Dance like Davar

Dance like Davar

“It’s nice to be away from the hustle-bustle of Mumbai. Bangalore is so peaceful,” he exclaims. “I enjoy the cool weather of the City. Plus I have lots of friends here.” Shiamak loves interacting with his students. “I want them to know that I will always be there for them.” How difficult was it for him to come up in Bollywood? “It was difficult to break through in the field of dance in the first place,” he answers. “I had to face a lot of dejection as people used to taunt me saying ‘you look so girly in these skinny pants’ and ‘why do you want to dance’,” he says. Shiamak admits that more than Bollywood, he enjoys choreographing for live shows and theatre. “Choreographing for movies is very boring. I take it up only to reach out to the masses. Theatre and live shows are the best way of showcasing your talent,” he says.

His favourite directors are Subhash Ghai, Aditya and Yash Chopra. “I would love to work with Vishal Bhardwaj, Ashutosh Gowarikar and UTV Productions. Though I have worked with him in Taare Zameen Par, I would love to work with Aamir Khan again.” How does he feel when his students like Shahid Kapur and Darsheel Safari climb the ladders of success. He laughs, “I get a kick when I see my students making it big.”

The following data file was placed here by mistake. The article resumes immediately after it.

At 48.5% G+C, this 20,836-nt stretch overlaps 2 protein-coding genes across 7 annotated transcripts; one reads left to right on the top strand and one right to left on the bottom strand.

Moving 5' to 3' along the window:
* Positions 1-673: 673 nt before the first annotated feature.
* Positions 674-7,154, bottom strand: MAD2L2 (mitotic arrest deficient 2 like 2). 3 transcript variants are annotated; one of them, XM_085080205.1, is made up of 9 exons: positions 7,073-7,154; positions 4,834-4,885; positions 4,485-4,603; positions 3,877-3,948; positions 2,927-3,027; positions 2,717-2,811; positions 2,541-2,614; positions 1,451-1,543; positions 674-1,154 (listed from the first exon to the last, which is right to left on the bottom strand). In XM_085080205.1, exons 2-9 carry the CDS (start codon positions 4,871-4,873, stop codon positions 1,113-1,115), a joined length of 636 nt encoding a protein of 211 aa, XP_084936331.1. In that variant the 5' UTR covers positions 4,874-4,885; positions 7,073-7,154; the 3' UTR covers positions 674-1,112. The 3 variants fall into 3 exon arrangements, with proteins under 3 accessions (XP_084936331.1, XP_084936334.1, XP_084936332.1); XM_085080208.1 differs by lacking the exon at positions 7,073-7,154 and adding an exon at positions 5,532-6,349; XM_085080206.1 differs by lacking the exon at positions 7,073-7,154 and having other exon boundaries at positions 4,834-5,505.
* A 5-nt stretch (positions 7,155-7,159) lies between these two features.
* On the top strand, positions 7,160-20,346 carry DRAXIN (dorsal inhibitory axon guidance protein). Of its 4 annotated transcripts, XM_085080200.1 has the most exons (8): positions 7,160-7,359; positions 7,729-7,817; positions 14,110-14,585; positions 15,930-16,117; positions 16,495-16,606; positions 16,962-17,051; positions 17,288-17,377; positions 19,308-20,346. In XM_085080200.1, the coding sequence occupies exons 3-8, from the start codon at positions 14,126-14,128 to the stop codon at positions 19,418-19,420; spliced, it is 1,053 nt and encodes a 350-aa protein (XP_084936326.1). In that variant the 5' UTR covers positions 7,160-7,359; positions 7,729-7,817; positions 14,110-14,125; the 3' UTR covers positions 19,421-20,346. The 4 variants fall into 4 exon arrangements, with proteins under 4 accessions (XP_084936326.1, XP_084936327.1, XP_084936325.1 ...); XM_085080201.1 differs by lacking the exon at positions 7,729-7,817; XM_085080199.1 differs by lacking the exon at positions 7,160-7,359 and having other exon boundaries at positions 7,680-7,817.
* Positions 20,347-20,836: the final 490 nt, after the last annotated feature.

He has even had a successful music album. “I have a passion for music. My favourite artistes are Elton John, Ray Charles and Billy Joel.” Will the fans see him direct a movie? “Absolutely. But only if its a really good project.” Shiamak would also love to act if given a chance. “I acted in many musicals when I was in America. I played the roles of Joel Grey’s in Cabaret and John Travolta’s in Grease.”

Shiamak also takes time out for the underprivileged, specially challenged and others through his non-profit organisation — Victory Art Foundation. “The motto of VAF is to use dance as a therapy for the physically and mentally challenged,” he says.

So what next? “I will be going to Macau next month to choreograph the performances for the IIFA.” On his IPL experience, he says, “It was wonderful to work with Eddie Grant.” Finally, any advice for budding artistes? He smiles, “Always have a hobby and don’t limit yourself. Make use of the number of platforms that are available these days.” 


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